Mistakes are part of the fun

- through Francois Leclercq

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I recently completed a project I've been working on for quite a while: I built a greenhouse. I want this to last a long time, so I opted for my own design instead of relying on one of the countless "build a greenhouse in a day" YouTube videos that are so common.

I built a gravel foundation so I can water my plants without worrying about where the water will drain. I framed the walls as I would a house, placing two by fours at 16 inch intervals and using diagonal bracing to reinforce the walls.

I added windows to the east and west facing walls so I could provide good air circulation in the summer and put a 12 inch slope on the roof so water and snow fall easily in bad weather.

I admit that once finished, I felt more than satisfied with myself. It has been solidly built with plenty of space for future crops and seedlings. I thought I had thought of everything.

Then we had our first big windstorm.

A greenhouse works by allowing sunlight to penetrate through the walls, thereby accumulating radiant energy which serves to maintain the temperature in the greenhouse 10 to 20 degrees above the average outside temperature.

Naturally, this requires that the walls be made of a material that allows light to pass through easily. For my greenhouse, I chose to wrap the sides in 10 mil plastic, stapling it to the wooden frame to hold it in place.

Unfortunately, the staples weren't strong enough to hold the plastic to the frame in the face of the 80-mile-per-hour wind gusts we experienced that day, and when I went to check the greenhouse, I noticed that the plastic was starting to come out of the roof!

So I had to get a ladder and some tools to quickly reattach it before the roof came off completely. I ended up covering the entire edge of the roof with scrap two-by-fours I had in the barn and nailing the plastic under the wood.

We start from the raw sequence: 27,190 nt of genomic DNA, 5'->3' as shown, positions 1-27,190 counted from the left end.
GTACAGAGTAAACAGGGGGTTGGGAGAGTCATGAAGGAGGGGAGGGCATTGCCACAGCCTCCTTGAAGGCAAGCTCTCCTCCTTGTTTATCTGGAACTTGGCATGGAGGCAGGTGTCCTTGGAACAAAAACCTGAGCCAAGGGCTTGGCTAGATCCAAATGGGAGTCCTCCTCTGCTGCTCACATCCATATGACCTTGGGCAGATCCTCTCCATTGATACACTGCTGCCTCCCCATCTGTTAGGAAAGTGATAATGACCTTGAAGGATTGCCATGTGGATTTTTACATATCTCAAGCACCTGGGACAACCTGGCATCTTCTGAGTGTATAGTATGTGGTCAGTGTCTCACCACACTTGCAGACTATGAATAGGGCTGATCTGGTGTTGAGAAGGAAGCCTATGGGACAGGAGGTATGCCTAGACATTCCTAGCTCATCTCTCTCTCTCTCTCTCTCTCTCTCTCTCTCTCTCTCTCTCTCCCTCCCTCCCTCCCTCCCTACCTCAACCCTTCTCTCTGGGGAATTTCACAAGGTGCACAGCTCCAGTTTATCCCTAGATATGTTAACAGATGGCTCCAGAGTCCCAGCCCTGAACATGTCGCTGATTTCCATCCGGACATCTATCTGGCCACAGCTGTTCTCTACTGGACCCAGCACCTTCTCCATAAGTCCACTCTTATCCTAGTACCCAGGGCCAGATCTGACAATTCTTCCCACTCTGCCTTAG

The reason the plastic started to come loose from the roof is because the staples have a small surface area.

They held the plastic to the greenhouse frame without issue in good weather. But during a storm, when the plastic moves and flaps, the small surface area of ​​the staples causes the plastic to tear.

But two-by-fours have a much larger surface area, and they do a better job of preventing the plastic from moving in the wind, which prevents it from tearing off the greenhouse frame.

Honestly, I felt exhilarated in the moment; climb a ladder in the face of strong winds to be able to fight against the elements. However, in the days that followed, I felt a little annoyed with myself: “Of course, staples wouldn't be enough to hold the plastic in,” I said to myself. “I should have seen it coming.” »

And then I started thinking about all the other things that “I should have seen coming” when I started this farm. An abbreviated list:

1. I should have known cabbage moths would attack my lettuce and cabbage plants

2. I should have known Japanese beetles would try to eat my corn plants

3. I should have known that chickens stop laying eggs in winter

As I went through the list of things I "should have known" before learning them, I realized that if I had really tried to learn everything there was to know about construction, construction culture food and animal care before starting this project, I could never have started it.

The only thing I can do is do my best, learn as much as I can, and be ready to adapt when the proverbial windstorm tries to ruin my best plans.

In Buddhism we are warned that greed is a cause of suffering. Normally this is understood as a greed for wealth and status. But we can also be hungry for knowledge. We may mistakenly believe that we must know everything and not make mistakes.

But if we live our lives this way, we will suffer from “analysis paralysis,” unable to do or try new things because of our fear of failure. This results in our minds being filled with fear and anxiety as we fail to do things “exactly right”.

And that is the opposite of what the Buddha wanted for us. On the other hand, if we are able to smile and accept that mistakes are a normal part of our journey, we can work creatively to find solutions and enjoy the learning process through our daily activities.

And the more we learn, the better we become at ending suffering for ourselves and others.

Namu Amida Butsu

photo of author

Francois Leclercq

François Leclercq is the founder of Buddhist News, a website which aims to disseminate information and practical advice on Buddhism and spirituality. François Leclercq was born and raised in Paris. He studied Buddhism at the University of Paris-Sorbonne, where he graduated in social sciences and psychology. After graduating, he devoted himself to his passion for Buddhism and traveled the world to study and learn about different practices. He notably visited Tibet, Nepal, Thailand, Japan and China.

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